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My thoughts on temporal discounting in longtermist ethics.


Two Senses of Normative Ethics

There are two basic senses of a normative moral system:
1. Criterion of judgment: "what is right/good; wrong/evil?"
2. Decision procedure: "how should I act? What actions should I take?" 

We can — and I argue we should — distinguish between these two senses.

Consider consequentialism:

Criterion of Judgment

Using consequentialism as a criterion of judgment, we can evaluate the actual ex post consequences of actions (perhaps over a given timeframe: e.g. to date, or all of time [if you assume omniscience]) to decide whether an action was right/wrong.


Decision Procedure

However, when deciding what action to take, we cannot know what the actual consequences will be. 

For a decision procedure to be useful at all — for it to even qualify as a decision procedure — it must be actionable. That is, it must be possible — not only in principle, but also in practice — to act in accordance with the decision procedure. That is, the decision procedure must be:

  • Directly evaluable or
  • Approximately evaluable or 
  • Robustly estimable or
  • Etc.

We should have a way of determining what course of action the procedure actually recommends in a given scenario. As such, the procedure must be something we can evaluate/approximate/estimate ex ante, before we know the actual consequences of our actions.

Because of coherence arguments, I propose that a sensible decision procedure for consequentialists is the "ex ante expected consequences[1] of (policies over) actions"[2].

Against Discounting

When considering how we should value the longterm future, I feel like MacAskill/Ord conflate/elide between the two senses[3].

They make a compelling argument that we shouldn't discount the interests (wellbeing/preferences) of future people:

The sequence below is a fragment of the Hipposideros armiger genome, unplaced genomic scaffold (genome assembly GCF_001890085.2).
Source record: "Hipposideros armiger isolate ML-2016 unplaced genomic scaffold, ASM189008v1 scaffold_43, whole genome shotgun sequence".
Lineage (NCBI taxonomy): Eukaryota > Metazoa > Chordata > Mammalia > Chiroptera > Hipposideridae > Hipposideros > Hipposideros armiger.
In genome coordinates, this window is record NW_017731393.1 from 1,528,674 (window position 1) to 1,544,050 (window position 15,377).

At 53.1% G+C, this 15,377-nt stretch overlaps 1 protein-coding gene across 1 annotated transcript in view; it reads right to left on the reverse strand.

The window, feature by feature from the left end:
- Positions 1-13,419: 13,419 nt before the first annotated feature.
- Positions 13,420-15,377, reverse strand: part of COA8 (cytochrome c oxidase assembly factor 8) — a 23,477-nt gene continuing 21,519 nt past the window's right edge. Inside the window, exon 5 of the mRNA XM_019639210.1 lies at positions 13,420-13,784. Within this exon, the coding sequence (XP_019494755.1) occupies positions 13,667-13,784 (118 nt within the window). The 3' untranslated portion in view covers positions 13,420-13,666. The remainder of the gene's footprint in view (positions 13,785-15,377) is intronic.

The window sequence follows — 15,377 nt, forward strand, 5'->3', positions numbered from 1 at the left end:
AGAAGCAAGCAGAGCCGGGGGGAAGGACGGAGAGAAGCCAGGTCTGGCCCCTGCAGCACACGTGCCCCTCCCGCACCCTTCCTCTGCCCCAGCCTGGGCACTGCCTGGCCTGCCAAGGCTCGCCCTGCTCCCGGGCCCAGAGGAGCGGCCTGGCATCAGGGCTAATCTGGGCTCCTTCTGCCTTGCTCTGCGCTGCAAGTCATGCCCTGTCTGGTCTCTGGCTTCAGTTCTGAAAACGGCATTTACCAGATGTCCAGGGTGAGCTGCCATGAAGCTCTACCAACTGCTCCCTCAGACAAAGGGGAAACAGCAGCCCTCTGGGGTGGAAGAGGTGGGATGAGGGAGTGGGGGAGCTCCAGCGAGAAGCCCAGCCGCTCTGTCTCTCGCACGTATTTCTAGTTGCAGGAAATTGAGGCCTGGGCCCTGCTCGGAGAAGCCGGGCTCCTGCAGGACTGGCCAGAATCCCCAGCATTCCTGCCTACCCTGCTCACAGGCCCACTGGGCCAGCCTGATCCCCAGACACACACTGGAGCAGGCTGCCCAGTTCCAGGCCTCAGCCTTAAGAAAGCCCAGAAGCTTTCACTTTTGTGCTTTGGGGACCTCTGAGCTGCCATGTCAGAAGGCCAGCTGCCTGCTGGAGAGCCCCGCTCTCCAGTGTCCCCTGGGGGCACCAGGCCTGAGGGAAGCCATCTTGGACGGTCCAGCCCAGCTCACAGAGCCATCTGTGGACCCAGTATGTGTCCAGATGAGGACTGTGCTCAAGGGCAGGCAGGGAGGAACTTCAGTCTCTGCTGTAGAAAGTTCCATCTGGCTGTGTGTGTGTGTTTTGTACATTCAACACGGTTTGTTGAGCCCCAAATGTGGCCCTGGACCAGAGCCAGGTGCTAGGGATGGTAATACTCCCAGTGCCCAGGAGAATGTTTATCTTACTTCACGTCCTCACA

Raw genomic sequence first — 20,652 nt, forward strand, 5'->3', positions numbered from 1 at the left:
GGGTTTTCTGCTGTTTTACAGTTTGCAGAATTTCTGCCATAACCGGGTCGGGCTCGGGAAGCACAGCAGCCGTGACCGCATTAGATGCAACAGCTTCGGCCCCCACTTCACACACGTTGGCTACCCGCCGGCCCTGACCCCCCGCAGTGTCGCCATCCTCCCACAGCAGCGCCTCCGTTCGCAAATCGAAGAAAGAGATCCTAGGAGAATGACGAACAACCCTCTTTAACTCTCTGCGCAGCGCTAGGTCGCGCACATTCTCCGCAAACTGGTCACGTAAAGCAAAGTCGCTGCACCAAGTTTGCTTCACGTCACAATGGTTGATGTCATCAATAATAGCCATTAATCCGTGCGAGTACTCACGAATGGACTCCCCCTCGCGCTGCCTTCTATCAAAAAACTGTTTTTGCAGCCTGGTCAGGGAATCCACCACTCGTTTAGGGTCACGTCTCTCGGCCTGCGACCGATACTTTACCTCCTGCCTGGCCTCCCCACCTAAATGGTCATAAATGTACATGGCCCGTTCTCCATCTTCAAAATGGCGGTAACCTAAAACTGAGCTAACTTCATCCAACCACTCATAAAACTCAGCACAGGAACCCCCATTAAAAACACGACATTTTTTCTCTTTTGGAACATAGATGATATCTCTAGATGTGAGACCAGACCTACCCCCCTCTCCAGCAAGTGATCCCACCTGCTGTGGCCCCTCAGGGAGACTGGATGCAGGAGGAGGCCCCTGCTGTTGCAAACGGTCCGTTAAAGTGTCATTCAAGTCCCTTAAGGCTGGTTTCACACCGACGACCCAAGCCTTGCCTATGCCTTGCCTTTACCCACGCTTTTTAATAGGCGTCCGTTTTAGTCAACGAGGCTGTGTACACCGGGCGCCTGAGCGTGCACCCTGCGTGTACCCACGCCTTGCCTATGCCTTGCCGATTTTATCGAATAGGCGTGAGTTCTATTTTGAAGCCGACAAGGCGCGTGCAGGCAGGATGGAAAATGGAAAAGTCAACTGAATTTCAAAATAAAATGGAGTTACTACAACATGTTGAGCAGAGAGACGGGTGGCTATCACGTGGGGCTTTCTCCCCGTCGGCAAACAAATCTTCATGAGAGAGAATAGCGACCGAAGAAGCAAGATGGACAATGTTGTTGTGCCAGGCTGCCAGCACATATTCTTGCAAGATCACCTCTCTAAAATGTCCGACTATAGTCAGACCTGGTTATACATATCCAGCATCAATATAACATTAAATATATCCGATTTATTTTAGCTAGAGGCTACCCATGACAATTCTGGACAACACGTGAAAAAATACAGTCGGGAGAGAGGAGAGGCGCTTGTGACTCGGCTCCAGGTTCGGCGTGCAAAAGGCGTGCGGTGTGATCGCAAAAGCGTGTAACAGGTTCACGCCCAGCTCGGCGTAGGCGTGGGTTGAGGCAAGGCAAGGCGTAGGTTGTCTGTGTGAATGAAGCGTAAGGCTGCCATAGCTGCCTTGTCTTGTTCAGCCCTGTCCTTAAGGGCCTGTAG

Assigning a fixed discount rate per year (e.g. 1%) to future people and extrapolating back in time, you get a conclusion like the interests of Ancient Egyptian royalty (e.g. Cleopatra) outweigh the interests of everyone alive today, and this seems obviously lacking.


Temporal Discounting and the Two Senses of Normative Ethics

I agree that from a perspective of "morality as criterion of judgment", we should not discount the interests of future people. Plausibly, in a consequentialist-criterion-of-judgment-framework almost all the value of any action is determined by its impact on far future people.

However, it does not follow that in a consequentialist-decision-procedure-framework almost all the value of any action is determined by its impact on far future people.

Rather, it seems to me that this is quite unlikely to be the case.

It is difficult for us to evaluate the effect of our actions on future people (What future people will counterfactually [depending on which actions we take] exist? What are their interests? What will be the effects of our actions on those interests? Etc.), and the further out they are, the greater our uncertainty of the effect of our actions.

Alan Hájek makes the case for the difficulty of objective consequentialism as a decision procedure in his interview with Robert Wiblin.

To a first approximation[4], the uncertainty of the aggregate moral value of a particular action grows exponentially the further out in time we consider in our evaluation window[5].

As such, I think a temporal discount rate does make sense within a consequentialist-decision-procedure-framework. At least if you agree that the relevant consideration when deciding what action to take is "ex ante expected consequences".

The conclusion of the above is that while the interests of Cleopatra in her time do not in actuality outweigh the interests of everyone alive today, Cleopatra should not have considered the people alive today in her moral decision making.

And I endorse that conclusion? (If it's a bullet, then it must be the easiest bullet I've ever bitten.) I don't think Cleopatra could have usefully evaluated the consequences of her actions on people alive today. The current global geopolitical macrostate is probably something Cleopatra's accessible world models could not readily conceive.

In her decision making, Cleopatra should have considered the interests of her direct subjects and those in the near future; they are the only people for whom she could usefully reason about.


To summarise this argument in a less nuanced but more memetically fit form:

We should care about the interests of our children and grandchildren; and leave the interests of our great grandchildren to our grandchildren; they are better positioned to evaluate and act upon them.